National identity and tollerance / respect for diversity can not only coexist, but are even mutually dependent in my opinion.
How can I respect anyones traditions and history if I can't respect and honor my own?

National identity is NOT Racism.
edit on 14-1-2013 by ColCurious because: (no reason given)



posted on Jan, 14 2013 @ 03:58 PM
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I know it's important to a lot of ats members and I feel slightly guilty for not sharing the same same nationalism. It's just something that has never been really important, except at sporting events, Olympics, World Cup etc. I don't know why it is that I don't feel that nationalistic, just something that's never been that prominent in my life.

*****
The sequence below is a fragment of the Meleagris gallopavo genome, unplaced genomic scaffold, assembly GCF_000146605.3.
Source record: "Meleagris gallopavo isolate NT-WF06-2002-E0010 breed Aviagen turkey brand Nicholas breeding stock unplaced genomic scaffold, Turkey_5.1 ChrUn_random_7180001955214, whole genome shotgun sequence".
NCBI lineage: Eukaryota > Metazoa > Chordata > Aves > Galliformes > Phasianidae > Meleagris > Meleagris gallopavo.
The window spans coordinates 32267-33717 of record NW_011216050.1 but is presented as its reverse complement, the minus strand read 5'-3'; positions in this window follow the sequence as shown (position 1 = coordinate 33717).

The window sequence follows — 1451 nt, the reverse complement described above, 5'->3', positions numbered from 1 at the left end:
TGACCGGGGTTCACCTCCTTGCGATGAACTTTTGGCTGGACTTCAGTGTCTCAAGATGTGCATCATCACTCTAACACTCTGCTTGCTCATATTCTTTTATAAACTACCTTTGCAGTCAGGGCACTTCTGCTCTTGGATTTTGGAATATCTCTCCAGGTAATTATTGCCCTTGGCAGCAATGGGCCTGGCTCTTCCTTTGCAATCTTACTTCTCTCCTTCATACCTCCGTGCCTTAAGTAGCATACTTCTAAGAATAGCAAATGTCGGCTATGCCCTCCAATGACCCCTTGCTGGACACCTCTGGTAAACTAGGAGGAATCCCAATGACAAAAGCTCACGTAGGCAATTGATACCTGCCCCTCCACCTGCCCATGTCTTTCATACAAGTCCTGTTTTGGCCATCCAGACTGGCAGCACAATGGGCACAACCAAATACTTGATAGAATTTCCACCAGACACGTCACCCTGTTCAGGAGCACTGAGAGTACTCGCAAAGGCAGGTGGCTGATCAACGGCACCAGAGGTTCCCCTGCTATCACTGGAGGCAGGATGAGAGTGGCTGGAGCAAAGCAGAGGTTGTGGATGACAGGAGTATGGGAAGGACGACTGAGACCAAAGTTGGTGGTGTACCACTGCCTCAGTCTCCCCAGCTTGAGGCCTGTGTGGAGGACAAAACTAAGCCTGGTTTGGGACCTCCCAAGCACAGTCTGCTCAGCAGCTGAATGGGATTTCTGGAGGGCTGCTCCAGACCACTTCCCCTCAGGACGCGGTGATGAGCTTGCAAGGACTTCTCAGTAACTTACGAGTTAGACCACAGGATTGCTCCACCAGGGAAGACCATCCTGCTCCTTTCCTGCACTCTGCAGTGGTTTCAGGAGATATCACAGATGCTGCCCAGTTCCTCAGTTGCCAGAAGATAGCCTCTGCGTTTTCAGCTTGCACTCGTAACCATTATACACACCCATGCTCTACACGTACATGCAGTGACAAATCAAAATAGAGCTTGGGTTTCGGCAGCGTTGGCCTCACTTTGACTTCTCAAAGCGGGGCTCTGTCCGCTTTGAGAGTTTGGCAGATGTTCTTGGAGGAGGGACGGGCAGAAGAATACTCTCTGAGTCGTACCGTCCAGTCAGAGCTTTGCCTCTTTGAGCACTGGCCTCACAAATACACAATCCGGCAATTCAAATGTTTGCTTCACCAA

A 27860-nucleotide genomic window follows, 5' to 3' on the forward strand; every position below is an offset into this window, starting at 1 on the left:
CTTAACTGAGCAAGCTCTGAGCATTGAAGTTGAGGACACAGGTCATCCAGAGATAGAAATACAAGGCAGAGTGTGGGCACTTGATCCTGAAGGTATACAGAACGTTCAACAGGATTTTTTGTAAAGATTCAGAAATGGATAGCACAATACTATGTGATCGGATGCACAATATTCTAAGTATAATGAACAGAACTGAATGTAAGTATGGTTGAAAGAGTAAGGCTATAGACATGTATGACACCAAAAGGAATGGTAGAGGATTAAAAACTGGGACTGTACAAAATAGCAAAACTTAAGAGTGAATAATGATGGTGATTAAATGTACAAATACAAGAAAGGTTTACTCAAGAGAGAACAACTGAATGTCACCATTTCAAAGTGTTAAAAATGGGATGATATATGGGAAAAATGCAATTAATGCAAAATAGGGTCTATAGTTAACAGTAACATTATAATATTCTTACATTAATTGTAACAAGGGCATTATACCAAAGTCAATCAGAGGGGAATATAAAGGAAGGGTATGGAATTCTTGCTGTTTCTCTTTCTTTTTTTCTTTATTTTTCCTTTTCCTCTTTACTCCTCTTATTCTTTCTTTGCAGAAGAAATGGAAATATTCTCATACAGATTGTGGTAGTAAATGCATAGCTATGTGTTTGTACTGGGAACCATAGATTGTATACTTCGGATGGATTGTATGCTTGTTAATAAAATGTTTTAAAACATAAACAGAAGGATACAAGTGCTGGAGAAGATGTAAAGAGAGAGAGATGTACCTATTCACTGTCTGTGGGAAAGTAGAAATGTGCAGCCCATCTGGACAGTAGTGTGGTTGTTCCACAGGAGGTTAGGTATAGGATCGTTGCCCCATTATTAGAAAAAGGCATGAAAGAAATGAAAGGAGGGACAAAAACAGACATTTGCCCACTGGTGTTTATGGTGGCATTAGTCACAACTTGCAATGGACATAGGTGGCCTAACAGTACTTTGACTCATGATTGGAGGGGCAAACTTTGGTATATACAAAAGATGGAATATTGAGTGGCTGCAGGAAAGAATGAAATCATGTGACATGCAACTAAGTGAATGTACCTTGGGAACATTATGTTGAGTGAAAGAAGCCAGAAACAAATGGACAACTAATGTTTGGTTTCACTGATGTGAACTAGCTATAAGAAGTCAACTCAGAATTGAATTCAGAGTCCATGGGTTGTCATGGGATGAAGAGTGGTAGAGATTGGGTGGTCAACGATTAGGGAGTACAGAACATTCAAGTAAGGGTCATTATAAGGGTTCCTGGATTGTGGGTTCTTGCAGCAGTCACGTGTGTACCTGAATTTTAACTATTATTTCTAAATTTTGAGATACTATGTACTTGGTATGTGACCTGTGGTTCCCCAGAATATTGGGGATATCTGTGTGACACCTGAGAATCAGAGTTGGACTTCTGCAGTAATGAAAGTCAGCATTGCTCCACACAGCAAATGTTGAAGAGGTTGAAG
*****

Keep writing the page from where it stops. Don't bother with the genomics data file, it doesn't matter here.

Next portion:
edit on 14-1-2013 by woodwardjnr because: (no reason given)



posted on Jan, 14 2013 @ 03:59 PM
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reply to post by OtherSideOfTheCoin
 


I agree. But that's kind of my point. You didn't choose, you were assimilated at birth. We all are to one degree or another. Nationality defines us, not the other way round.



posted on Jan, 14 2013 @ 04:01 PM
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It means you had the distinct honor of being born between some lines someone once drew on a map. Nationalism is a disease.




posted on Jan, 14 2013 @ 04:01 PM
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Originally posted by Biigs
reply to post by Jykan
 


Oh i did not mean that immigrants were lazy and that was a reason for a decline in a sense of national pride, many work hard and bring future generations up here - i have NO problem with this at all, however those that do do not know the history or political back and forth that got us to where we are. This lack of knowledge leans to the dilution of the national affiliation, its their future generations that add to the country's sense of nationality.